As a young undergraduate in Dublin, Ireland, I once eavesdropped on a barroom conversation among some off-duty prison officers. These uniformed men one-upped each other with war stories about the prisoners they were paid to guard or serve.
I recall lots of beer-fueled guffaws and anecdotes that skirted or violated the privacy laws. Clearly, these men no longer saw the incarcerated as individuals or people.
Instead, around that bar stood a pack of male Marie Antoinettes who regarded the people in their care as the faceless peasantry--beyond and below and begging to storm the castle gates.
Recently, I (unfortunately) encountered a book publisher whose online blog posts about submitting writers instantly reminded me of those tipsy and pissed-off prison officers.
I'd love to be able to say that this woman is an anomaly. Thankfully, until now, in my own author-to-editor encounters, she actually is.
But in the broader world, I fear that this "you-dumb-authors-out- there" posture is becoming a trend.
Last summer, there was that Twitter agent-pitch getup, an online pitch-a-thon that was (I think; it was hard to follow the actual premise and procedures) a virtual open house in which agents invited neophyte authors to pitch their books. Sounds very gallant and democratic, right?
Except for that one agent who Tweeted out his rejections--plus a set of sneering remarks about his submitting authors' works. Now, in any other industry, this behavior would instantly get him fired--as it should.
The two examples I cite here are extreme and rogue examples? Please tell me this is the case.
I've written on this before, but it bears repeating here: In the rest of the world, a business's success and reputation and bottom line are driven by how that business conducts itself in public, online and behind the boardroom doors.
Do yourself a favor. As a writer researching or approaching your next agent or publisher, watch for those Marie Antoinettes who regard you as yet another dang and dumb author trying to storm the publishing gates.
This trait or stance is not always detectable via a Publisher's Marketplace search or any of the other ways in which we pre-check and -vet a target editor or agent, but you can and should do your own due diligence.
Here are 4 tips:
1. Published submission requirements: Read through the list of submission or pitching requirements (which you should strictly adhere to). Pay particular attention to the tone, the tenor and how this outfit actually pronounces the word, "authors." You're a writer. Your specialty is tone and word choice. Now, use these skills to weed out the amateurs.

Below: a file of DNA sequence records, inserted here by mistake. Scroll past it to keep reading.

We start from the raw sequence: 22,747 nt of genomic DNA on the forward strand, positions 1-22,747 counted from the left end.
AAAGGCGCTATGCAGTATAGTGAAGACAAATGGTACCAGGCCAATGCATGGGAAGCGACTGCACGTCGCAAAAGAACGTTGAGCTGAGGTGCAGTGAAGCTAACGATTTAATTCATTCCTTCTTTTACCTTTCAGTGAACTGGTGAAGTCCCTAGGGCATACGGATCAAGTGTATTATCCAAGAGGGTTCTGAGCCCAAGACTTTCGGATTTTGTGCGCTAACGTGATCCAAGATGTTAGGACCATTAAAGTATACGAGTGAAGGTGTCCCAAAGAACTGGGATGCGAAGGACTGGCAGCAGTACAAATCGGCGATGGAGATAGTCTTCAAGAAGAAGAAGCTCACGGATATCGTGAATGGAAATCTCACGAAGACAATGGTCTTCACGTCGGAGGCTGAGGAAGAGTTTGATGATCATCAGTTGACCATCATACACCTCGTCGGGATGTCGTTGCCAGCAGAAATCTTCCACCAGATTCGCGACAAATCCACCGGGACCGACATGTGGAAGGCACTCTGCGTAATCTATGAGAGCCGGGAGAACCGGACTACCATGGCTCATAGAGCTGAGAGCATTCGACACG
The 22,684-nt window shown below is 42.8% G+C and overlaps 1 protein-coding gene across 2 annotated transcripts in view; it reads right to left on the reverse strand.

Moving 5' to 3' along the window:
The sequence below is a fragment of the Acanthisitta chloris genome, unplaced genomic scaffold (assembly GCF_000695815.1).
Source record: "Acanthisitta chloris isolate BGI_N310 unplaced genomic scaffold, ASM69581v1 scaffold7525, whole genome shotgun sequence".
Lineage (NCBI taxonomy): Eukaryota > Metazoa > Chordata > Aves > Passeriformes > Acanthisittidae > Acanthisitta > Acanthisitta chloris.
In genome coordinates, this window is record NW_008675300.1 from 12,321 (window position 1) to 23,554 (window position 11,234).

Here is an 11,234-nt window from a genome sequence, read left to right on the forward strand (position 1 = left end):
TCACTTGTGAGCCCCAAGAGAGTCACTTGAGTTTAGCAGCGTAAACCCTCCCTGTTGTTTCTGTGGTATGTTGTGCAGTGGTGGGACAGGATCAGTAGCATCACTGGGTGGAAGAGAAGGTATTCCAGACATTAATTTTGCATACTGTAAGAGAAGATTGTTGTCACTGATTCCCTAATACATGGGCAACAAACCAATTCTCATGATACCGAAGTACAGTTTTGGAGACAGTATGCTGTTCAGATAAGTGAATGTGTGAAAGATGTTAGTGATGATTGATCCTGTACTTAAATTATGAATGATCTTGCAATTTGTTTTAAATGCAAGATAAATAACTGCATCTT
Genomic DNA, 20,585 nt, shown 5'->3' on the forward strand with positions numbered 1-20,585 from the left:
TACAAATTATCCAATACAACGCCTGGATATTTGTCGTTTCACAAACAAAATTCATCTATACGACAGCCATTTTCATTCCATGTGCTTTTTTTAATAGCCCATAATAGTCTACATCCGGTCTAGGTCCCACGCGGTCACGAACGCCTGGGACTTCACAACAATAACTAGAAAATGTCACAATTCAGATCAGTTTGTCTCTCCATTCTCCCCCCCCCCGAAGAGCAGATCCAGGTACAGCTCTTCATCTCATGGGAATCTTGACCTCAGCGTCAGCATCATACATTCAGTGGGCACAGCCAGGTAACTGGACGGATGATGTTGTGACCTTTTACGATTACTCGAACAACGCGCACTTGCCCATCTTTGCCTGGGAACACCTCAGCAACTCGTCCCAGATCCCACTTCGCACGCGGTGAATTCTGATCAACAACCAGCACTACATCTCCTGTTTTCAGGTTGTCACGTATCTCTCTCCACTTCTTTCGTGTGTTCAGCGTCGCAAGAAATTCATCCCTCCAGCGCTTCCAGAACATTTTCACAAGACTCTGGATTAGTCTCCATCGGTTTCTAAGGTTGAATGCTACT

2. Social media: Check out the editor or agent's social media presence and postings--including blogs. Again, pay close attention to what gets said about current or prospective or rejected authors and how it's being written. Take a pass on anyone who seems to get a thrill--like those prison officers--out of using real-live or recently considered authors as Exhibit A in how put-upon and barraged her editorial life is.
3. Industry blog? Or personal blog diary? There's nothing more civic and civil than an outfit or individual who hosts and maintains an industry blog with information, statistics, tips and commentary on the industry as a whole. Alan Rinzler's "The Book Deal" is one gold-standard example, but there are lots more. Then there are those that read like a teenage-y diary rant. These are not industry blogs. At best, they speak for one outfit and its editorial preferences. At worst, they're the digital counterpart of those prison officers' after-work beer rant.
4. Listen to your gut: Google search for online interviews or a writing conference's videos that feature your target agent or editor. Listen to your gut when you're judging this person's delivery and demeanor. Forget how desperate you are to be published. Forget the skewed power dynamic. Forget a so-called downsized publishing world. Apply the same standards you use when choosing any other business partner.
The bottom line: Especially for book-length projects, the road from contract to editing to publication can be a long one--too long to walk with someone you don't like and who will never treat you as an equal or worthy project partner.
Postscript: Look at this piece I found on one publisher's website. To me, this is Exhibit A in how it should be.
About Passing on Submissions
Just because we pass on a particular submission does not mean it does not have merit. Do not take this personally. Just sitting down and getting your thoughts on paper is a task for which you should feel great pride–not everyone can do it. Every piece of writing has value. We feel it is important to spread the message of being persistent and diligent in your search for publication. Never let rejection discourage you from sharing your story. Just because it is not right for us does not mean it will not find a more fitting home. Write on.